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Prazosin in Veterans with Mild Traumatic Brain Injury


Mild traumatic brain injury (TBI) from explosions is a common injury of veterans, and multiple mild TBIs can lead to chronic traumatic encephalopathy (CTE) and Alzheimer's disease years later. This study will test the approved drug prazosin in veterans who have experienced mild TBIs to explore its effects on biomarkers of these diseases. 

Minimum Age Maximum Age Gender Healthy Volunteers
21 Years N/A All No
December 2016
June 30, 2024

  • Ability to complete psychometric and other assessments in English
  • No significant abnormal results of laboratory tests at screening
  • Platelet count greater than 100,000/mm2 within 2 weeks of lumbar puncture
  • Body mass index of 18 to 36
  • If female and of childbearing potential, must abstain from sexual relations that could result in pregnancy or use birth control
  • History of mild or moderate TBI or diagnosis of post-traumatic stress disorder related to combat trauma

  • History of severe TBI
  • Acute or unstable chronic medical illness, including unstable angina, heart attack within past 6 months, congestive heart failure, preexisting hypotension or orthostatic hypotension, autoimmune disorders, insulin-dependent diabetes, chronic kidney or liver failure, acute pancreatitis, vertigo, narcolepsy, or untreated sleep apnea 
  • Inability to undergo lumbar puncture due to spinal cord injury, use of anticoagulant medications, infection in previous 4 weeks, or other reason
  • Pregnant or lactating
  • Schizophrenia, schizoaffective disorder, other psychotic disorder, delirium, or any cognitive disorder
  • Substance use disorder other than in remission for at least 3 months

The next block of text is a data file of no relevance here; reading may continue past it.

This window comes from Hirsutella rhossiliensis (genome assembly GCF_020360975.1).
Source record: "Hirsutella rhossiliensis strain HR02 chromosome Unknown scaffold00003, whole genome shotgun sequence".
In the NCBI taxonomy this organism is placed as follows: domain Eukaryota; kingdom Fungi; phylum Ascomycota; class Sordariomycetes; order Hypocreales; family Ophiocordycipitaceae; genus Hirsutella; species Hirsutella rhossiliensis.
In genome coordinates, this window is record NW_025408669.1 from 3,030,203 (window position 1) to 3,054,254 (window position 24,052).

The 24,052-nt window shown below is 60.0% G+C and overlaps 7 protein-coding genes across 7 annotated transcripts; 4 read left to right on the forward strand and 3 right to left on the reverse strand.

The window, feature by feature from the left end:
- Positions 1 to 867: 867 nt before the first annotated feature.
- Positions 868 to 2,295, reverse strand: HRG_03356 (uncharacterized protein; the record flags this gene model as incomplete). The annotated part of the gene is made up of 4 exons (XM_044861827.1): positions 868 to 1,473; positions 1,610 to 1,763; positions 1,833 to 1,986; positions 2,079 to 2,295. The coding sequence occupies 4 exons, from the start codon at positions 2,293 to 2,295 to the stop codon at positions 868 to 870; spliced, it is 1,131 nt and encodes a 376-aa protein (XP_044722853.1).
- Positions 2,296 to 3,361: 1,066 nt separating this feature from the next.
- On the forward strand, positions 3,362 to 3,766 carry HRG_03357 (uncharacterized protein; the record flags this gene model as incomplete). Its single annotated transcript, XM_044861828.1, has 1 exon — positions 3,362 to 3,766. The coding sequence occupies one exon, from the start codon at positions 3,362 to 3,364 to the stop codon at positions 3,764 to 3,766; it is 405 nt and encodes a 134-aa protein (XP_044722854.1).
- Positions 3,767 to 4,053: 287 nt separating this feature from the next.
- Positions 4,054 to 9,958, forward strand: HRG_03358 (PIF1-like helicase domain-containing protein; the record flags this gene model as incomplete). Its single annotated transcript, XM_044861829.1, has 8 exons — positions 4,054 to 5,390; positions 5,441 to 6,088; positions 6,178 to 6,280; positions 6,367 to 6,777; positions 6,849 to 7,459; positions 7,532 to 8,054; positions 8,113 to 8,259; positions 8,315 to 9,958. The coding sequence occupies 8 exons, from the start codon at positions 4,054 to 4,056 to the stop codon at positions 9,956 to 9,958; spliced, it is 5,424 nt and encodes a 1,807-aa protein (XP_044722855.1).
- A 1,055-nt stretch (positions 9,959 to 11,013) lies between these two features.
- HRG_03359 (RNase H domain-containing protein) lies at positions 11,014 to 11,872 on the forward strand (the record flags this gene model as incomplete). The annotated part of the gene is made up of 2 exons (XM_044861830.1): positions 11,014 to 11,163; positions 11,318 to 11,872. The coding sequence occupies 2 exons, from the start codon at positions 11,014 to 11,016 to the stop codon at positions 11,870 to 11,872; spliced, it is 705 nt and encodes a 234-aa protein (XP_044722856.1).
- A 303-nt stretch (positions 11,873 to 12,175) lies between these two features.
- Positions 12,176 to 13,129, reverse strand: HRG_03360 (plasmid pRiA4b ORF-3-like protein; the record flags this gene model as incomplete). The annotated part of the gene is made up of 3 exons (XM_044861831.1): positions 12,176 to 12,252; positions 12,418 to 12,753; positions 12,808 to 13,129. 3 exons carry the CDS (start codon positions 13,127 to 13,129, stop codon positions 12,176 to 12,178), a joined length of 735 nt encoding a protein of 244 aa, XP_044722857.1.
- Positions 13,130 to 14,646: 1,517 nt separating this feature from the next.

• Use of drugs illegal under Washington state law
  • Severe psychiatric instability or situational life crises or any behavior that poses an immediate danger
  • Use of prazosin or other alpha-1 antagonist or trazodone within past 3 months
  • Allergy or previous adverse reaction to prazosin or other alpha-1 antagonist
  • Use of exclusionary medications in the 4 weeks prior to screening: antipsychotics, anti-Parkinson's disease medications, central nervous system stimulants, Coumadin (warfarin) or other medications affecting coagulation and/or inflammation (low-dose aspirin and NSAIDs are allowed), potent immune-modulating medications (e.g., hydrocortisone or methotrexate), and anti-HIV medications
  • Use of certain erectile dysfunction medications during study dose titration period (will be allowed at one-half the usual starting dose following dose titration)
  • Use of stimulants or nitrates, or of alternative medications or supplements with stimulant properties (e.g., ephedra) or vasodilatory properties (e.g., nitrate-containing supplements)
  • Trauma- or sleep-focused psychotherapy within 4 weeks of first baseline assessment
  • Receiving another study medication

Prazosin is a drug approved to treat several conditions, including high blood pressure and sleep problems associated with post-traumatic stress disorder. Researchers believe the drug may also be used to decrease the accumulation of proteins in the brain associated with CTE and Alzheimers disease. Participants will take a pill of either prazosin or a placebo three times a day for 10 weeks. Researchers will measure whether prazosin reduces the amount of tau and beta-amyloid (proteins found in the brain of people with Alzheimer's) in the spinal fluid that surrounds the brain to determine if prazosin could be a possible preventive treatment for CTE and Alzheimer's disease in future studies.

Name City State Zip Status Primary Contact
VA Puget Sound Health Care System Seattle Division, Seattle, WA
Seattle Washington 98108 Recruiting Murray A Raskind, MD

VA Office of Research and Development

Name Role Affiliation
Murray A. Raskind, MD Principal Investigator VA Puget Sound Health Care System Seattle Division

Name Phone Email
Murray A. Raskind, MD 206-764-2702
Hollie A. Holmes 206-277-6207


Prazosin and CSF Biomarkers in mTBI